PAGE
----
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4 Types of Digital Disruption

10 Oct, 2014 By: Stephanie Prange

Digital changes are shaking the industry like earthquakes, and I see at least four major disruptions facing the home entertainment industry.

1. Breaking windows — After taking on appointment TV by offering original episodic programming all at once (“House of Cards,” “Orange Is the New Black”), Netflix is planning to offer digitally for streaming feature film product traditionally offered first at the cineplex. The Weinstein Co. inked a deal with the online service to release the Crouching Tiger, Hidden Dragon prequel to Netflix streaming subscribers at the same time it hits theaters. Also, Adam Sandler, a longtime draw at the movie theater, signed a deal to bypass that venue and offer his uniquely crude humor on smaller screens via Netflix streaming.

2. Business model bustup — As has long been noted, the revenue model that has underpinned the entire Hollywood ecosystem is under assault. The theatrical business looks shaky. The summer box office disappointed, as consumers found other things to do (including watching digital content). Meanwhile, studios can no longer count on bigger and bigger, or even the same, bags of money coming from the sale of discs as consumers decide to stream rather than buy their content. Meanwhile, advertising upfronts are taking a hit in the TV business as time-shifting and social media disrupt the traditional advertising model.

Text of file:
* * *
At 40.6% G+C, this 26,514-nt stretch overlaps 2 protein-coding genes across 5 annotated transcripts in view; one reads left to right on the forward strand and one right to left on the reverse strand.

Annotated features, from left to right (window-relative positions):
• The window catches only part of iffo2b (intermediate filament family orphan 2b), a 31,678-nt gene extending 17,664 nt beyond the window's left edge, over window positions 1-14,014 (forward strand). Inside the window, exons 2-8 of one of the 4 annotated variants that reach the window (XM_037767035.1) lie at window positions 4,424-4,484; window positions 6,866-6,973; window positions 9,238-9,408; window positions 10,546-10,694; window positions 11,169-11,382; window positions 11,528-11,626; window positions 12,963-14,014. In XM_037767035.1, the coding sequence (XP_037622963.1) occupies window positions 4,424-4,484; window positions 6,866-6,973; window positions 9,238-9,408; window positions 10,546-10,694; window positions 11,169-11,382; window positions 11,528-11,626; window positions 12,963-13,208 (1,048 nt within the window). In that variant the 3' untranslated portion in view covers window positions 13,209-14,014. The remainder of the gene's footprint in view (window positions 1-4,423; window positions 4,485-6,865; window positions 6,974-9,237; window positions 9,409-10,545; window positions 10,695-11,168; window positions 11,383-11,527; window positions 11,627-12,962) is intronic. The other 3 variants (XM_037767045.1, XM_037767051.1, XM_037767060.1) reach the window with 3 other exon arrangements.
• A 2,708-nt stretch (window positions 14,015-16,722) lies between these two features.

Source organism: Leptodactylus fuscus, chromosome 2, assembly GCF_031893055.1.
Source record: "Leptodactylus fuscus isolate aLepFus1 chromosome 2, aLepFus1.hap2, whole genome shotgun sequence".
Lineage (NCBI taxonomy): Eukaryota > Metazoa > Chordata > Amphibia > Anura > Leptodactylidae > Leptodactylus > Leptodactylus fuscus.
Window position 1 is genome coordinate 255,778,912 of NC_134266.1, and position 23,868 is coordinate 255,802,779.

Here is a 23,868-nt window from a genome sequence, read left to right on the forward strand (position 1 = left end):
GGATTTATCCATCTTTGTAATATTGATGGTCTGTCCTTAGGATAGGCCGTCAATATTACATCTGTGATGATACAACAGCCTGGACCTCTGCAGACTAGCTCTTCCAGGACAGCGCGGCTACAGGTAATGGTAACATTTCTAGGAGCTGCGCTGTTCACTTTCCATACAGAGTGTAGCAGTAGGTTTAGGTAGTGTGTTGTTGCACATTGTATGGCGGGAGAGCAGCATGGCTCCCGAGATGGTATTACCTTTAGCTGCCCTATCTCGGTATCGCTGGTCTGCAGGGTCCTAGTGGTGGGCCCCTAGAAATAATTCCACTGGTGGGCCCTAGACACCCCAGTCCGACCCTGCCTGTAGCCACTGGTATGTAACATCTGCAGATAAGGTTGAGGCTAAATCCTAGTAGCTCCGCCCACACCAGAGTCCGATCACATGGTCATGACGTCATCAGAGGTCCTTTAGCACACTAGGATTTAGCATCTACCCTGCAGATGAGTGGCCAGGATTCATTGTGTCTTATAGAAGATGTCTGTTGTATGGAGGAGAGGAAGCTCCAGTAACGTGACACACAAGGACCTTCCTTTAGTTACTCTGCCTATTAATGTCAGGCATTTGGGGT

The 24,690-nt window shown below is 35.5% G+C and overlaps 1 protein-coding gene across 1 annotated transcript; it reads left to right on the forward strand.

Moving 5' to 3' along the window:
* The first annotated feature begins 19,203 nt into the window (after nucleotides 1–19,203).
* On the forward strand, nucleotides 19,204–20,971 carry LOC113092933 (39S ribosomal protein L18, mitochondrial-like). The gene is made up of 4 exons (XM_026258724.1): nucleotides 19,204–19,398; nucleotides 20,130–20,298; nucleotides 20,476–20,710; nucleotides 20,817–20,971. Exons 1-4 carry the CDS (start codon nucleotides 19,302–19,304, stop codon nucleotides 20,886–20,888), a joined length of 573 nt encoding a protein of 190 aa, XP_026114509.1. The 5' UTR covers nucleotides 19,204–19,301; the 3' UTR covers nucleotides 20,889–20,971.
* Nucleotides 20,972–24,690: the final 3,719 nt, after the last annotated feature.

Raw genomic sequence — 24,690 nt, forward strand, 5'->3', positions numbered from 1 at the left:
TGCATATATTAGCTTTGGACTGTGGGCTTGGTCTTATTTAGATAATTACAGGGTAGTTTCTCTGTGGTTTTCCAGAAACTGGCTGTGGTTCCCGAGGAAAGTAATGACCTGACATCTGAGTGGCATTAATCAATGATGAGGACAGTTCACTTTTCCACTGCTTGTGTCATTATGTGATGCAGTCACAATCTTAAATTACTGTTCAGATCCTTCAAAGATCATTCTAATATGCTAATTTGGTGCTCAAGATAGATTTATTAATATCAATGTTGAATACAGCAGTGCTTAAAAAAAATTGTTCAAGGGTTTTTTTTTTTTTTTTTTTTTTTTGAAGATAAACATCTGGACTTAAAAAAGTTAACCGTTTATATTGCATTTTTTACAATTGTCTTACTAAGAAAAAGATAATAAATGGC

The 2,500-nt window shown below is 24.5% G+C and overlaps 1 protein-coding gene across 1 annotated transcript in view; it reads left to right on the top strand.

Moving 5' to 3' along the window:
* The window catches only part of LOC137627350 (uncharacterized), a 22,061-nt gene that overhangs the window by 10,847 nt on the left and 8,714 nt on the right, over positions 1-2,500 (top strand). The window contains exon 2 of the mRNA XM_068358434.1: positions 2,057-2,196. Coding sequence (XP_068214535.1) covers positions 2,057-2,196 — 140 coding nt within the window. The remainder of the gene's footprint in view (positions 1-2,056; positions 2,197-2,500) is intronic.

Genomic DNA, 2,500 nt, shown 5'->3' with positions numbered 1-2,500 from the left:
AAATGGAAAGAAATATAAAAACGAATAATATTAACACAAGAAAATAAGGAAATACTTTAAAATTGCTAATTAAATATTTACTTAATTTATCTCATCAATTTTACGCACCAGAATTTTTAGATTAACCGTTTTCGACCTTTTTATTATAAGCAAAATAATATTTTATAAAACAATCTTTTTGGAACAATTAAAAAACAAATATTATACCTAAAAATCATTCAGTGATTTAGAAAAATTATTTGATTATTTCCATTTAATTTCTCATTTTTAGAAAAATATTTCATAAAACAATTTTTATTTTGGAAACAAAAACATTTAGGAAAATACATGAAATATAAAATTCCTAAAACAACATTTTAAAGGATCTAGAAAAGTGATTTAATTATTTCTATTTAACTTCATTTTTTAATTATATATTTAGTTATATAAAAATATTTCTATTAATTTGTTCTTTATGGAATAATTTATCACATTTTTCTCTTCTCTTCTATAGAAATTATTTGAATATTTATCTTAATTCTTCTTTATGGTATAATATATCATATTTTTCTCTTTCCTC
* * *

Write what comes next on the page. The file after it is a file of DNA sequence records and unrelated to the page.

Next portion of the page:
3. Talent revolt — Those who create content are looking for a bigger piece of the revenue pie and greater creative freedom as the distribution model shifts. Sandler isn’t the only star looking to find a new partner in the digital world. Comedian Chelsea Handler broke up with E! and is looking to create the next form of talk show in the digital realm on Netflix. It’s happening in the music arena as well. According to a report in the Los Angeles Times, at a recent industry event musician Jimmy Buffet asked the CEO of the music streaming service Spotify if he would pay talent more than the traditional labels.

4. Entertainment in new forms — And there’s the possibility that the entertainment of the future won’t resemble the feature film and episodic TV model of the past. What makes 30-minute or hour-long episodic TV or a roughly two hour film the most popular models for visual entertainment? Until now, that kind of entertainment has been shaped by the distribution model, i.e. how long folks can stand to sit in a theater seat, etc. On the web, small-bite entertainment may play a bigger part. Witness the success of sketch comedy online. Also part of the new entertainment model: watching folks play and comment on video games. Witness the outlandish success of Twitch, worth nearly a billion dollars to buyer Amazon.

Yes, the entertainment ground is shifting.

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